How shall one preach given the lateness of the hour? This question forms a haunting refrain in Richard Lischer’s book, which is based on his Lyman Beecher Lectures at Yale Divinity School. Like the title of the book, the question has more than one meaning.
In the spring of 2003, Washington Post reporter Anthony Shadid noted that, for Iraqis, the Arabic word for occupation is ihtilal. The word is "shadowed by humiliation, notions of resistance, and still resonant memories of the occupation by the British 85 years before.” Yet that same year the U.S. secured sweeping formal authority from the UN Security Council to serve as the principal “occupying” power in Iraq. John Negroponte, U.S. ambassador to the UN, declared that “the council has taken decisive action to help the Iraqi people.” This was not the way many Iraqis greeted the news.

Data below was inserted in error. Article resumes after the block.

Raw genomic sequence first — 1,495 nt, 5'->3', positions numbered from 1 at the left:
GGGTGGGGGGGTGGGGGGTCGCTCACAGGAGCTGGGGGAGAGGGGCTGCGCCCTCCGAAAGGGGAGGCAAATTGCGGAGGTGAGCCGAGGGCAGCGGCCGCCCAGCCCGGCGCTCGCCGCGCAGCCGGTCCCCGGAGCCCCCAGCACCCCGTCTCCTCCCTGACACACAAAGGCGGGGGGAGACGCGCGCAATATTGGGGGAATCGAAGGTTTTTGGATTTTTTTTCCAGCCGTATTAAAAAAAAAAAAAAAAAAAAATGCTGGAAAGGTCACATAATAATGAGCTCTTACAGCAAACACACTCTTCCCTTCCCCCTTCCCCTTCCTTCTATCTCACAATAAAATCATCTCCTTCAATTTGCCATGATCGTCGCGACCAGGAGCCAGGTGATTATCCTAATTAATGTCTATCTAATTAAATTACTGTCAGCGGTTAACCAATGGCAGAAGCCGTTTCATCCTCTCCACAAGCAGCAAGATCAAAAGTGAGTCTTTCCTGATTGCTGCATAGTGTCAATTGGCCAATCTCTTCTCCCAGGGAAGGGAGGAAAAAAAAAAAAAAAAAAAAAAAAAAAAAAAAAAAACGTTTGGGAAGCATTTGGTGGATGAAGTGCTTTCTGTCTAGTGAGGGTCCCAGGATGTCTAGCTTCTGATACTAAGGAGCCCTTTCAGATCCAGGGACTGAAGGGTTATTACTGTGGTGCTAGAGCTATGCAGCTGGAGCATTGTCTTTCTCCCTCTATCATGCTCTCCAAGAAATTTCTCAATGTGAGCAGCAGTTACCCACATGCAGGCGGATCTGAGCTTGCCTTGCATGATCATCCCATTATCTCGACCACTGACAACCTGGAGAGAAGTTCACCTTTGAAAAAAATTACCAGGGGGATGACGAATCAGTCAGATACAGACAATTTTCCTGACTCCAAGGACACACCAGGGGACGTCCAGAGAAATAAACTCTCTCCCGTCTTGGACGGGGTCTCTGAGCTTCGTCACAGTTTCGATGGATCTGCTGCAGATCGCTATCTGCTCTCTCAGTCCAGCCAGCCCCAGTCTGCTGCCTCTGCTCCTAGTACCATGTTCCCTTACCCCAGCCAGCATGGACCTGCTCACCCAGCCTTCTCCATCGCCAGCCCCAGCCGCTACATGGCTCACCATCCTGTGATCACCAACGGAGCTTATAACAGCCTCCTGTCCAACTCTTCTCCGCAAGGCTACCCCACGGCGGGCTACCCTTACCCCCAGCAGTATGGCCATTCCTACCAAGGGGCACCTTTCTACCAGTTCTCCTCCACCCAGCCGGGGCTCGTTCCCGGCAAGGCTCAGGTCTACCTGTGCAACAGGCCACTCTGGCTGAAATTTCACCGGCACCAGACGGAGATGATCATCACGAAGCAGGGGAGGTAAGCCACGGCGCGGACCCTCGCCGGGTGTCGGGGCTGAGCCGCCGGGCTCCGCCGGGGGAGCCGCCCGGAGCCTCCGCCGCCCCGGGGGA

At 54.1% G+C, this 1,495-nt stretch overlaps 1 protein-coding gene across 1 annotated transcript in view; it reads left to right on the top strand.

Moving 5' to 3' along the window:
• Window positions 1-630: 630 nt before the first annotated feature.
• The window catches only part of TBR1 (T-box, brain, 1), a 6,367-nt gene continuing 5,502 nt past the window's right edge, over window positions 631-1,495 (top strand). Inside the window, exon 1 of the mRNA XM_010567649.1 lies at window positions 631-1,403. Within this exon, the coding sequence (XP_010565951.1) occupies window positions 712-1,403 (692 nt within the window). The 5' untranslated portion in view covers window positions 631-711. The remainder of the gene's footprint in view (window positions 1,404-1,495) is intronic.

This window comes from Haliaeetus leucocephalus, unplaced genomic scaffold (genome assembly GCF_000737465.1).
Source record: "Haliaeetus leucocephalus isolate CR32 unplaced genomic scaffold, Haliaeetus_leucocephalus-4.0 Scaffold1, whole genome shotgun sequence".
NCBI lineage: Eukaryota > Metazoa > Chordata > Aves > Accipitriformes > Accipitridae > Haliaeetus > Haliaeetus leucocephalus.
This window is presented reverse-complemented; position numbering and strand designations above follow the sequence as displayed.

Davis addresses “the gravest scandal” in the church—“the shallow reading of scripture.” Conservatives and liberals alike fail to be genuinely curious about scripture, to peer into its depths for surprising beauty and unexpected meaning, and instead use it to illustrate what they already think.